Leaders looking for combination of continuing resolution and stimulus

To date, Congress has passed none of the 12 annual spending bills.

House Democratic leaders are working on a continuing resolution to fund the federal government beyond the end of the fiscal year and provide a stimulus to the economy. But deliberations continue over what the legislation will include, with the list getting longer, House Majority Leader Steny Hoyer, D-Md., said Thursday.

"I do expect additional items on the bill," Hoyer told House Minority Whip Roy Blunt, R-Mo., at their evening colloquy. But "the extent has not yet been determined."

The fiscal year ends Sept. 30 and Congress must pass a CR to provide additional time to finish work on the 12 annual appropriations bills that fund federal programs. To date, Congress has passed none of the annual spending bills.

Hoyer said he has had discussions with the White House on the CR, as have top Democratic appropriators. But the talks appear so far to be largely limited, sources said, with Democratic leaders and administration officials yet to decide on an exact strategy or wish list of items to include in the CR outside of the necessary government funding.

House Speaker Nancy Pelosi, D-Calif., had initially sought to enact a CR and a stimulus package separately, but on Wednesday she said some of the stimulus effort may have to go into the CR.

According to individuals involved in the process, this week's economic upheaval threw both sides for a loop and helped drive the decision by Pelosi not to bring a stimulus package to the floor this week, and complicated the effort to develop the CR.

"It's a complete mess," one senior Democratic aide said of the situation. "Would you want to bring a stimulus package to the floor focused on infrastructure spending amid all this turmoil?"

Despite the distraction, sources said that the CR could be completed over the weekend in time for a vote as early as Tuesday. The fiscal 2009 Homeland Security funding bill was filed Thursday in the House and is considered a prime vehicle for the package.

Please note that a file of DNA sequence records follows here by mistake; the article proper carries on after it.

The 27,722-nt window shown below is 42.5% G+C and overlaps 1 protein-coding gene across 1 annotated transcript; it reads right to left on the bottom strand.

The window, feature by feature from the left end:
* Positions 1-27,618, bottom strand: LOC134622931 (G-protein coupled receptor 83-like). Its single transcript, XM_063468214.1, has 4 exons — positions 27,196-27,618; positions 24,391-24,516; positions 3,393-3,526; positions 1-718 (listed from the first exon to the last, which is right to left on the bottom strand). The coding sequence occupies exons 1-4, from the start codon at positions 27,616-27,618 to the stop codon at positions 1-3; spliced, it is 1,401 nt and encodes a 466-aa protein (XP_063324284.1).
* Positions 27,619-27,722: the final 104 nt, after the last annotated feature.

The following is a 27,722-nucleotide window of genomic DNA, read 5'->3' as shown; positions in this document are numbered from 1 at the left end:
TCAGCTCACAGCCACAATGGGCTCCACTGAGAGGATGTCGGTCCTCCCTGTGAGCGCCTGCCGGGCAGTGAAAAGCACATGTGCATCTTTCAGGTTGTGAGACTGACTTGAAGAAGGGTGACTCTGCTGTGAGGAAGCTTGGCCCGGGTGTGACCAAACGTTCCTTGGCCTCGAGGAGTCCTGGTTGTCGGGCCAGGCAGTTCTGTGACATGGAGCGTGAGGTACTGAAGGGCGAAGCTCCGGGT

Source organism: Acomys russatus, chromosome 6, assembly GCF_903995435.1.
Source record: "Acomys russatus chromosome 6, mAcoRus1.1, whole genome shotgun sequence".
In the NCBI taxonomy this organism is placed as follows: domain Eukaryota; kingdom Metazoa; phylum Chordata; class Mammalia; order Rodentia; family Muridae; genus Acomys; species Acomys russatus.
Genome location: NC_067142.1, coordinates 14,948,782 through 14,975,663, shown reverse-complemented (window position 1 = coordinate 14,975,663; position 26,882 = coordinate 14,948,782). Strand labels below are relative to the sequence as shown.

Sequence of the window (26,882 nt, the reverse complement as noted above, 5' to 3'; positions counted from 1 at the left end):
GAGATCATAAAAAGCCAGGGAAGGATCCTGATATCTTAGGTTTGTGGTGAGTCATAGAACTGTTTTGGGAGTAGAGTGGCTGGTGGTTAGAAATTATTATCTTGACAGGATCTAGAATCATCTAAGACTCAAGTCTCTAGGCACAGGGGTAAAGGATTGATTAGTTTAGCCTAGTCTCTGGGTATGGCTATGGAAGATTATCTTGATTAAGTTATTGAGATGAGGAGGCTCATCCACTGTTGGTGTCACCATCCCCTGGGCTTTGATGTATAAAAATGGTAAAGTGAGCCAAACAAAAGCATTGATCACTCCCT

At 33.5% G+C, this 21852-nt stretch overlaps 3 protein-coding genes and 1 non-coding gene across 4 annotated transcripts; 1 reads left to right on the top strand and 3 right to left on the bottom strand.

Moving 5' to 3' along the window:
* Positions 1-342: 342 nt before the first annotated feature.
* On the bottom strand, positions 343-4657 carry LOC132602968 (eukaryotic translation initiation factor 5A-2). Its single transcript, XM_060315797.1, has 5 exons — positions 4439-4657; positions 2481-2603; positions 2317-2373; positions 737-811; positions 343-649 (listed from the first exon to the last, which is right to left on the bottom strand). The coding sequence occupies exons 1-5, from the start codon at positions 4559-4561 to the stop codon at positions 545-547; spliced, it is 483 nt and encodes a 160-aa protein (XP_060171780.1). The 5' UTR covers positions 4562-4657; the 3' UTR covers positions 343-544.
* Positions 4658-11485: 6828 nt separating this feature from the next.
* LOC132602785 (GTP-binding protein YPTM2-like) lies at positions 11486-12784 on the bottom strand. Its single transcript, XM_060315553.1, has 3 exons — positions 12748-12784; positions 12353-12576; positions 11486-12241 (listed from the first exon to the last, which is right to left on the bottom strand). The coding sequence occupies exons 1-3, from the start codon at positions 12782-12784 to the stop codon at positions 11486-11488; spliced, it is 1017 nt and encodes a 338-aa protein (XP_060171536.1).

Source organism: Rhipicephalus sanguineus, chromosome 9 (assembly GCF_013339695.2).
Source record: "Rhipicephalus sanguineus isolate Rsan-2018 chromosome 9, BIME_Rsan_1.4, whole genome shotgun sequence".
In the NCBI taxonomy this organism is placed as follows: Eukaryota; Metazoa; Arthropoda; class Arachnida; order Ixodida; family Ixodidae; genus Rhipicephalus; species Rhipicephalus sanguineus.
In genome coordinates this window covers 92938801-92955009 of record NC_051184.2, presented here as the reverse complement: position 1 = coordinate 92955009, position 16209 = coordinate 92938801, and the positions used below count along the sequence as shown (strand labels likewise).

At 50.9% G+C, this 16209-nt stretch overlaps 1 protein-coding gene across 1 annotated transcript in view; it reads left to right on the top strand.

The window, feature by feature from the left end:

Some items from the stimulus package that might find their way into the CR include an unemployment insurance extension and low income energy assistance.

Senior Democratic sources indicated that while not a definite, there appears to be some momentum for bringing a jobs package to the floor later in the week to address items that do not make it into the CR.

Hoyer said that he and Pelosi would like to have the CR that extends funding through late February or early March, though mid-November is an option, which would entail a lame-duck session.

Some Democratic leadership sources said that an extension of funding past the middle of November remains improbable.

The CR is not expected to address the expiration of oil and gas drilling restrictions on the Outer Continental Shelf. Sources said Pelosi appears intent to let the provision expire at the end of September in hopes of taking up the drilling issue next year under a new administration.

That potential strategy has the Blue Dog Coalition concerned as to whether that effort will be aimed at coming to terms on a drilling compromise or reinstating the drilling restrictions.

"That's [a reinstatement of the ban] going to be a real problem for a lot of us," said one Blue Dog.

Hoyer said Democratic leaders are willing to come back during October if necessary to address the growing financial crisis, something that was echoed by a letter Pelosi sent to Bush on Thursday evening that said, "Accordingly, we stand ready beyond the targeted adjournment date of September 26 to permit Congress to consider legislative proposals and conduct necessary investigations."

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